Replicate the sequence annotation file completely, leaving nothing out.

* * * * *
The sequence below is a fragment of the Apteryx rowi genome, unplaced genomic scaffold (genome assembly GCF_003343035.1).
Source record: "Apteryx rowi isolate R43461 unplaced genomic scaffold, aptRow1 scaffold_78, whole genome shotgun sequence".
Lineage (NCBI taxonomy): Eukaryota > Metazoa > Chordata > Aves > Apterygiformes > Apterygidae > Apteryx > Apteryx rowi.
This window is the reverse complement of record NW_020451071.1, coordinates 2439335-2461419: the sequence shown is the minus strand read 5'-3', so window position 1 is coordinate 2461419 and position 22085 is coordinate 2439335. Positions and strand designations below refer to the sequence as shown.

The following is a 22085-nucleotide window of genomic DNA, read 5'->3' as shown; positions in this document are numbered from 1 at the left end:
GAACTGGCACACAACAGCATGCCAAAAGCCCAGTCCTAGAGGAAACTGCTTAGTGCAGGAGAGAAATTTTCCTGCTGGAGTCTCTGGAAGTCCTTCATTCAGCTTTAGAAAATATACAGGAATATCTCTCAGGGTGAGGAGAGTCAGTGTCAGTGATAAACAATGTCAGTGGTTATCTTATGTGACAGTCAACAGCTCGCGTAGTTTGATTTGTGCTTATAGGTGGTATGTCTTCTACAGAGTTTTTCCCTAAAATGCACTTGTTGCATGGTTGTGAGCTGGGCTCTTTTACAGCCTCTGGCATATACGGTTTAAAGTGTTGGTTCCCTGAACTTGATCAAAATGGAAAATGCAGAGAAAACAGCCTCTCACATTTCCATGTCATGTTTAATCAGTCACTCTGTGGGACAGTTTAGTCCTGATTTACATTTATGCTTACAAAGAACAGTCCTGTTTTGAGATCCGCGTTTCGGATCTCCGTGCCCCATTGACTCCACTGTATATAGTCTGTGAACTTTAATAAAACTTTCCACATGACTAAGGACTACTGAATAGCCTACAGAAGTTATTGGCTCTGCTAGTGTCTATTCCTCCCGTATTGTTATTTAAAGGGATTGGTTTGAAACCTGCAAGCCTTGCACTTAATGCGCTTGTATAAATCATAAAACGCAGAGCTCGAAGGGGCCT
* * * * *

The sequence below is a fragment of the Apteryx rowi genome, unplaced genomic scaffold (genome assembly GCF_003343035.1).
Source record: "Apteryx rowi isolate R43461 unplaced genomic scaffold, aptRow1 scaffold_78, whole genome shotgun sequence".
Lineage (NCBI taxonomy): Eukaryota > Metazoa > Chordata > Aves > Apterygiformes > Apterygidae > Apteryx > Apteryx rowi.
This window is the reverse complement of record NW_020451071.1, coordinates 2439335-2461419: the sequence shown is the minus strand read 5'-3', so window position 1 is coordinate 2461419 and position 22085 is coordinate 2439335. Positions and strand designations below refer to the sequence as shown.

The following is a 22085-nucleotide window of genomic DNA, read 5'->3' as shown; positions in this document are numbered from 1 at the left end:
GAACTGGCACACAACAGCATGCCAAAAGCCCAGTCCTAGAGGAAACTGCTTAGTGCAGGAGAGAAATTTTCCTGCTGGAGTCTCTGGAAGTCCTTCATTCAGCTTTAGAAAATATACAGGAATATCTCTCAGGGTGAGGAGAGTCAGTGTCAGTGATAAACAATGTCAGTGGTTATCTTATGTGACAGTCAACAGCTCGCGTAGTTTGATTTGTGCTTATAGGTGGTATGTCTTCTACAGAGTTTTTCCCTAAAATGCACTTGTTGCATGGTTGTGAGCTGGGCTCTTTTACAGCCTCTGGCATATACGGTTTAAAGTGTTGGTTCCCTGAACTTGATCAAAATGGAAAATGCAGAGAAAACAGCCTCTCACATTTCCATGTCATGTTTAATCAGTCACTCTGTGGGACAGTTTAGTCCTGATTTACATTTATGCTTACAAAGAACAGTCCTGTTTTGAGATCCGCGTTTCGGATCTCCGTGCCCCATTGACTCCACTGTATATAGTCTGTGAACTTTAATAAAACTTTCCACATGACTAAGGACTACTGAATAGCCTACAGAAGTTATTGGCTCTGCTAGTGTCTATTCCTCCCGTATTGTTATTTAAAGGGATTGGTTTGAAACCTGCAAGCCTTGCACTTAATGCGCTTGTATAAATCATAAAACGCAGAGCTCGAAGGGGCCT